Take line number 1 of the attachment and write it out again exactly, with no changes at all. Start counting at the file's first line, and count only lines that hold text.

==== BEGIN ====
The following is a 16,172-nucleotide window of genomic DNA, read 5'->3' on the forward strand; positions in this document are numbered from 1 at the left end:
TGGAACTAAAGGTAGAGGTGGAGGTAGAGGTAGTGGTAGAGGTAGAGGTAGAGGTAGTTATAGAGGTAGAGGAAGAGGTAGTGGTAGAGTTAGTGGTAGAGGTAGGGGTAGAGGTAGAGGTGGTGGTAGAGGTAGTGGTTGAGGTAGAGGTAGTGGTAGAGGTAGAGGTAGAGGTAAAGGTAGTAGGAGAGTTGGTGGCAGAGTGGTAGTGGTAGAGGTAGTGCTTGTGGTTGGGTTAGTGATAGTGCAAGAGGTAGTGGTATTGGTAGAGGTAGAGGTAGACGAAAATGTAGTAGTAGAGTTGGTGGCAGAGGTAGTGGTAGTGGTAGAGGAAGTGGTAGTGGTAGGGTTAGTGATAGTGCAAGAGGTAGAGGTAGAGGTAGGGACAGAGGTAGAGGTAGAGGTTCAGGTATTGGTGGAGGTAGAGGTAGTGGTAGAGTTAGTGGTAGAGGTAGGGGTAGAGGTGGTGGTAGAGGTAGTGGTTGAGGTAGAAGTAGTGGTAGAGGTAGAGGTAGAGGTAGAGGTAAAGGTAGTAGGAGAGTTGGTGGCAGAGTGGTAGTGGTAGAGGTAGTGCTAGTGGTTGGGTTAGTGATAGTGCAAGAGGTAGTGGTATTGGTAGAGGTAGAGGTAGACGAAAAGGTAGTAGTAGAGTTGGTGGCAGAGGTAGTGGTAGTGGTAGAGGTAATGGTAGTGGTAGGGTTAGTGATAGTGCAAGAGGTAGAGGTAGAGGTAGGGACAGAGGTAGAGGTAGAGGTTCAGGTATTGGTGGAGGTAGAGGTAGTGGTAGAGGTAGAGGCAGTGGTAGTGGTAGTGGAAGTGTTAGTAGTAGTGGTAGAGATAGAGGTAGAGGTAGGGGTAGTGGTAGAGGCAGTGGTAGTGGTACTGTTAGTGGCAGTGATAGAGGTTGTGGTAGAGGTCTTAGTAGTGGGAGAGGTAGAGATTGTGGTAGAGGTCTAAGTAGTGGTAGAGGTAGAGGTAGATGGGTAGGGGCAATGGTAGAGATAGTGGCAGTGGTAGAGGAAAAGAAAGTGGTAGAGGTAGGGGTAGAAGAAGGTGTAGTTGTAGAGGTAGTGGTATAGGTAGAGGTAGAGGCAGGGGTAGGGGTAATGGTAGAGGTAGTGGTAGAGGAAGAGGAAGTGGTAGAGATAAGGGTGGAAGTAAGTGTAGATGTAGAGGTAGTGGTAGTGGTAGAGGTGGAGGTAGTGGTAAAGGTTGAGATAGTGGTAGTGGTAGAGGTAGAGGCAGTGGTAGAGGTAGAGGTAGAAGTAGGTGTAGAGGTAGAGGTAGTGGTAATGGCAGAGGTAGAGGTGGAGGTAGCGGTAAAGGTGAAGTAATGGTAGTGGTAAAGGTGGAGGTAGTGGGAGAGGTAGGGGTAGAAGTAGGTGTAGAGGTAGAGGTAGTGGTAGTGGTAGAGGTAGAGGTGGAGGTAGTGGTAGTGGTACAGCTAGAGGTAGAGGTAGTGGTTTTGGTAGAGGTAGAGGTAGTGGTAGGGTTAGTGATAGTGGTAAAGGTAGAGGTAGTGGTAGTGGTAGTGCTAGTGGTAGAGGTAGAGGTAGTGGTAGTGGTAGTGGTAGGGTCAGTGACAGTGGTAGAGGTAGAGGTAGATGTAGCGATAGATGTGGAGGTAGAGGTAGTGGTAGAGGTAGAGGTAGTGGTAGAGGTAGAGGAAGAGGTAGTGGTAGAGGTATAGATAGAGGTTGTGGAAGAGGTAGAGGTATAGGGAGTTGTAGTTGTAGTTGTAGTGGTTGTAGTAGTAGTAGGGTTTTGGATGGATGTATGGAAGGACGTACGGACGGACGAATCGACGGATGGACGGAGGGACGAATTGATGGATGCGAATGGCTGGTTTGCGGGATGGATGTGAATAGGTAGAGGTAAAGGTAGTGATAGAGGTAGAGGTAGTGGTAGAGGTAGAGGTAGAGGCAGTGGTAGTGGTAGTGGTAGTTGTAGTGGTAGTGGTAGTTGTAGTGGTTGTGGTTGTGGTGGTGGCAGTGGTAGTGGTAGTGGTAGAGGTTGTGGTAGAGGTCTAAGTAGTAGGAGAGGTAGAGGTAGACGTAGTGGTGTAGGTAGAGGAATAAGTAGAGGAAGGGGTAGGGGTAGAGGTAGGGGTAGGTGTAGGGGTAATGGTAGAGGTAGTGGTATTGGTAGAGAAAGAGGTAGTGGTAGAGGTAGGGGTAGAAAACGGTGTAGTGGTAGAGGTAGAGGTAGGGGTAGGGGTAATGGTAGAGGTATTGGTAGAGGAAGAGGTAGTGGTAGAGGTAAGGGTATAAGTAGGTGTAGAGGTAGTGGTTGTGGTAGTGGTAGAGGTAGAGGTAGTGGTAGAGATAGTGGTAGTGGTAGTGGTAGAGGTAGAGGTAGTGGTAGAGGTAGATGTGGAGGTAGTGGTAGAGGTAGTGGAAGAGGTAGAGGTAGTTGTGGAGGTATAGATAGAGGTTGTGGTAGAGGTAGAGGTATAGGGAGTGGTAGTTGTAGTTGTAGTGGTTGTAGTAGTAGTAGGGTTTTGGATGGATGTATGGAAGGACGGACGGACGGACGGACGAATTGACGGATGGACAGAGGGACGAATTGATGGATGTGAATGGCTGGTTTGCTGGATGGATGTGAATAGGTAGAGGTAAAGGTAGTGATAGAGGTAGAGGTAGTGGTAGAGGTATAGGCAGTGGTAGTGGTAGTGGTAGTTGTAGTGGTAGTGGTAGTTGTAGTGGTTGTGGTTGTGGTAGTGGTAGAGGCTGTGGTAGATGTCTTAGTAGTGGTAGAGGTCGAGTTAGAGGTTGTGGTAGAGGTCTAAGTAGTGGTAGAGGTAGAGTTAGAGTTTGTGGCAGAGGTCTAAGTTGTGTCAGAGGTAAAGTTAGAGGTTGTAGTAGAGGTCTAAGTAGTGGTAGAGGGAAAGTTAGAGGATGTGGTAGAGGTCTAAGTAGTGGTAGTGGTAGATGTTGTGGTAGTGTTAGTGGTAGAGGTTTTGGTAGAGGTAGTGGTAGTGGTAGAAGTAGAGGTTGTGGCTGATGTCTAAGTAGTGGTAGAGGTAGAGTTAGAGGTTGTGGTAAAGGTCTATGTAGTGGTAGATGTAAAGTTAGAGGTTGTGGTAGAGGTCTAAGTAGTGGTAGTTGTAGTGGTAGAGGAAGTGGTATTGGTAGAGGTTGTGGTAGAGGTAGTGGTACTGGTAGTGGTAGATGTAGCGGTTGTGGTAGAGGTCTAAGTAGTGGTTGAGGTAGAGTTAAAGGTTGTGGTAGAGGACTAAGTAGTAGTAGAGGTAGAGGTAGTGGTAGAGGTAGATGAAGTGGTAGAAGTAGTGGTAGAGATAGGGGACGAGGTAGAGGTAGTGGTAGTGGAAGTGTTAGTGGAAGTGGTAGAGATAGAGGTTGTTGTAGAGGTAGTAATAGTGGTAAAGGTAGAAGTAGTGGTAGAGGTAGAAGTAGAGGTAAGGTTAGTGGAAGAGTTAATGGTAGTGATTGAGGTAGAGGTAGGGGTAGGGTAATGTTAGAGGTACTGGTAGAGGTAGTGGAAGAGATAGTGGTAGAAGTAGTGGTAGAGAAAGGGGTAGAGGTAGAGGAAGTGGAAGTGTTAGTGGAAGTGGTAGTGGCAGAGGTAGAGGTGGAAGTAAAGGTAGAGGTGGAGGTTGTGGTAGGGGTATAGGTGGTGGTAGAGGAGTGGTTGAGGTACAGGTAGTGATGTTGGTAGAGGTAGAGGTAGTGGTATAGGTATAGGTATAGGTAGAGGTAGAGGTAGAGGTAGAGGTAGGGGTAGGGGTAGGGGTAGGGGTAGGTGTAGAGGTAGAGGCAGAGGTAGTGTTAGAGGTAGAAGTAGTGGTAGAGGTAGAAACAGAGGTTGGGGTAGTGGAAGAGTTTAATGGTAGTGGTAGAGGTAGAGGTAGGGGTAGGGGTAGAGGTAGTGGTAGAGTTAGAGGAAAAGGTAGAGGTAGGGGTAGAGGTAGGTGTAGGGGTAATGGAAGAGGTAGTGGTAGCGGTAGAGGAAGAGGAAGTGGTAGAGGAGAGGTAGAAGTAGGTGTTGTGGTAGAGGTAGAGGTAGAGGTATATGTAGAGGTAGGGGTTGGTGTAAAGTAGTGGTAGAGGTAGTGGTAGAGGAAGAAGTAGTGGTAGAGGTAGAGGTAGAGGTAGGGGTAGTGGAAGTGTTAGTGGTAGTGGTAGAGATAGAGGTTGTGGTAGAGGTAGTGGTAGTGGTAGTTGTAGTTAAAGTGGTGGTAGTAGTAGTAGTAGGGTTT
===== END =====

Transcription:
The following is a 16,172-nucleotide window of genomic DNA, read 5'->3' on the forward strand; positions in this document are numbered from 1 at the left end: